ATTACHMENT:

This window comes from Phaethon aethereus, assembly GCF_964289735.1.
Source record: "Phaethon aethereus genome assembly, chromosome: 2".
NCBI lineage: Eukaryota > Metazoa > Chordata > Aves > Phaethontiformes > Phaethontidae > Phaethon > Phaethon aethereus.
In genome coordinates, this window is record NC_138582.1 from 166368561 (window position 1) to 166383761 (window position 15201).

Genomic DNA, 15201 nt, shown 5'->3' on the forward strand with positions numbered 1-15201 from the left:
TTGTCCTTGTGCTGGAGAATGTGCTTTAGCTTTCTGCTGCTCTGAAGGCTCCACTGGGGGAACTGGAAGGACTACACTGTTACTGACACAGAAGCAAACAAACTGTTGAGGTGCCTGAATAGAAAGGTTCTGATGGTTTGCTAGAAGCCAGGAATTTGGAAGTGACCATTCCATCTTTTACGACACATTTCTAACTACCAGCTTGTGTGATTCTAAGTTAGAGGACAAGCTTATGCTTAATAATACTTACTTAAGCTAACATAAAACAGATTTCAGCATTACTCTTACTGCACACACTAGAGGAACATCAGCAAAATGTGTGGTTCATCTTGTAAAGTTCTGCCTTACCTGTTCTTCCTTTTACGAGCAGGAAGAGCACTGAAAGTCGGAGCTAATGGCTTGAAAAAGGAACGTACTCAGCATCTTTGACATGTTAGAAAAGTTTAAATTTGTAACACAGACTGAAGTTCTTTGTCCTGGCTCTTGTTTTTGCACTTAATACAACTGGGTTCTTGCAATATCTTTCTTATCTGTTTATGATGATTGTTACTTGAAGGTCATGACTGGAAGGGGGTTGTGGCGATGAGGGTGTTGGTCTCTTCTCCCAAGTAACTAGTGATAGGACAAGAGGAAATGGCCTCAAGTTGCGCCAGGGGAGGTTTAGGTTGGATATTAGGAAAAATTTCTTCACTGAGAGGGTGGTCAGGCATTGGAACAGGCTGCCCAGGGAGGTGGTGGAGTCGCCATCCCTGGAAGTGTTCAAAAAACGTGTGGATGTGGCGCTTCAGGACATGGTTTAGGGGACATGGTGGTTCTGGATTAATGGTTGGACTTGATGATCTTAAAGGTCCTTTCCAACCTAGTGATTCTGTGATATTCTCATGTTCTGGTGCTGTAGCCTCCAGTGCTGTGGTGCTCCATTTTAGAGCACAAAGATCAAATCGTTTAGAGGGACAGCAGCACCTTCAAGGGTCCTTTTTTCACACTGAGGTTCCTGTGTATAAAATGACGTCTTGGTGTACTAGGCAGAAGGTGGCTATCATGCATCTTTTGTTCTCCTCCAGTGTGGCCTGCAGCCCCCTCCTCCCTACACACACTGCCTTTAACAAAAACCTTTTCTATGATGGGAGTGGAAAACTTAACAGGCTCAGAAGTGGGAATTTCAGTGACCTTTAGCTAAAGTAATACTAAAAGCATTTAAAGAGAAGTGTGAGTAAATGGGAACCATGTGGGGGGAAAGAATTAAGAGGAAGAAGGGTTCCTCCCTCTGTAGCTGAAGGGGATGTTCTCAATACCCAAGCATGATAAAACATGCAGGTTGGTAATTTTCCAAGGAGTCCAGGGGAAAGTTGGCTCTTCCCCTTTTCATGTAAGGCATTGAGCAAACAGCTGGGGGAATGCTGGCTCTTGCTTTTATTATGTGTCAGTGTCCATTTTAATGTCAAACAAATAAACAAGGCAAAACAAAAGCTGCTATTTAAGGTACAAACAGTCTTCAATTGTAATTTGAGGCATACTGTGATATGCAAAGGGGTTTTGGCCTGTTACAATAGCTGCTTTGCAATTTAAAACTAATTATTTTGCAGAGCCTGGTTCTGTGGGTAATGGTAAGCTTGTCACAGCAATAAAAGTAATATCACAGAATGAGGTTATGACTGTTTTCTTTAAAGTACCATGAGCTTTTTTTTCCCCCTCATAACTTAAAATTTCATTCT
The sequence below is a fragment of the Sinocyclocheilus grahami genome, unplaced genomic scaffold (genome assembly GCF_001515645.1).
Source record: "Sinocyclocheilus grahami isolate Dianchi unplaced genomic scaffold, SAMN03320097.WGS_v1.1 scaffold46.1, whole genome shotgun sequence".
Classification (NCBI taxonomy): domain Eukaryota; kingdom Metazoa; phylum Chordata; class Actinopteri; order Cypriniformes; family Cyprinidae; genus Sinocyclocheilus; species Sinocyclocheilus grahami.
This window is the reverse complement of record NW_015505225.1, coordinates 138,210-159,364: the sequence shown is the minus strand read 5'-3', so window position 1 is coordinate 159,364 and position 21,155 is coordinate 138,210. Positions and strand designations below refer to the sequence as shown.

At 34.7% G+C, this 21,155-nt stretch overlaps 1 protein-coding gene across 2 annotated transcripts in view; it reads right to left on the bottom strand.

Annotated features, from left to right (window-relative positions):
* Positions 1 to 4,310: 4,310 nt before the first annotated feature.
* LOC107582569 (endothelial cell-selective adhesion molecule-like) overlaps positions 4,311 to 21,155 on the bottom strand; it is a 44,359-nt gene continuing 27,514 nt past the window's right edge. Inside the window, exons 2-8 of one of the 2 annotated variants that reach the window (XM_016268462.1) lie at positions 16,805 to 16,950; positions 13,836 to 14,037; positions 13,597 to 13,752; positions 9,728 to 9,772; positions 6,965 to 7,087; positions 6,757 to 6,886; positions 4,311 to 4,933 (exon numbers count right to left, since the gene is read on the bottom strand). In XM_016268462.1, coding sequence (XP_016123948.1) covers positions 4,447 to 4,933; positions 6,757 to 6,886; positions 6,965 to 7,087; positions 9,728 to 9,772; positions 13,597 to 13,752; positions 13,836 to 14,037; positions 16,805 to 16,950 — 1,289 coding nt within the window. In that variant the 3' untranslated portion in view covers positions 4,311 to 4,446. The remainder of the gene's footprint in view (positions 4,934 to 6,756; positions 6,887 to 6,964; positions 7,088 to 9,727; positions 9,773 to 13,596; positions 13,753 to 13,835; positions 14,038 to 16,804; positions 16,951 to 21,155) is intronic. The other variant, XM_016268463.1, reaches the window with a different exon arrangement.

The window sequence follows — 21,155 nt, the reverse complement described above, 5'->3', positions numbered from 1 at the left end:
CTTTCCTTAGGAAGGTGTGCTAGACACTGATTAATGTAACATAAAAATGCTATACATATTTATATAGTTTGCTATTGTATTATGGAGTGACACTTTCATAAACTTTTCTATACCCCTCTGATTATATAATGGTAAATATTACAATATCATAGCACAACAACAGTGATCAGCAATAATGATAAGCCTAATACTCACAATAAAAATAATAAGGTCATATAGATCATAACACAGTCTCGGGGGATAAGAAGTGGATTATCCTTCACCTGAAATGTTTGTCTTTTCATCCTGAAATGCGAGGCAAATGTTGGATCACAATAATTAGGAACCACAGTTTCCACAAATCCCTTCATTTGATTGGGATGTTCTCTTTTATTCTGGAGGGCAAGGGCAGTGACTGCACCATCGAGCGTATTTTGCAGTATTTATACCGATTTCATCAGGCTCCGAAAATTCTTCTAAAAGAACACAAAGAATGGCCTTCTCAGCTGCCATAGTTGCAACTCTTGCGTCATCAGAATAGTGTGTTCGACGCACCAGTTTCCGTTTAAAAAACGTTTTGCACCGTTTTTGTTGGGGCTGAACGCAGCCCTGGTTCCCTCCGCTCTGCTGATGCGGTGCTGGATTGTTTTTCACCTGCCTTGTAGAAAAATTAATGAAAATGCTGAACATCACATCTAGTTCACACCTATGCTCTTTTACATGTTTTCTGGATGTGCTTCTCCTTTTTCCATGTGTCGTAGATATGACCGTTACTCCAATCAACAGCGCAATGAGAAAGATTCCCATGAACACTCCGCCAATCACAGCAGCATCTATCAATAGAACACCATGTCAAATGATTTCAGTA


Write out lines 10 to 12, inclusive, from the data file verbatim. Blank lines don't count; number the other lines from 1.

This window is the reverse complement of record NW_015505225.1, coordinates 138,210-159,364: the sequence shown is the minus strand read 5'-3', so window position 1 is coordinate 159,364 and position 21,155 is coordinate 138,210. Positions and strand designations below refer to the sequence as shown.

At 34.7% G+C, this 21,155-nt stretch overlaps 1 protein-coding gene across 2 annotated transcripts in view; it reads right to left on the bottom strand.

Annotated features, from left to right (window-relative positions):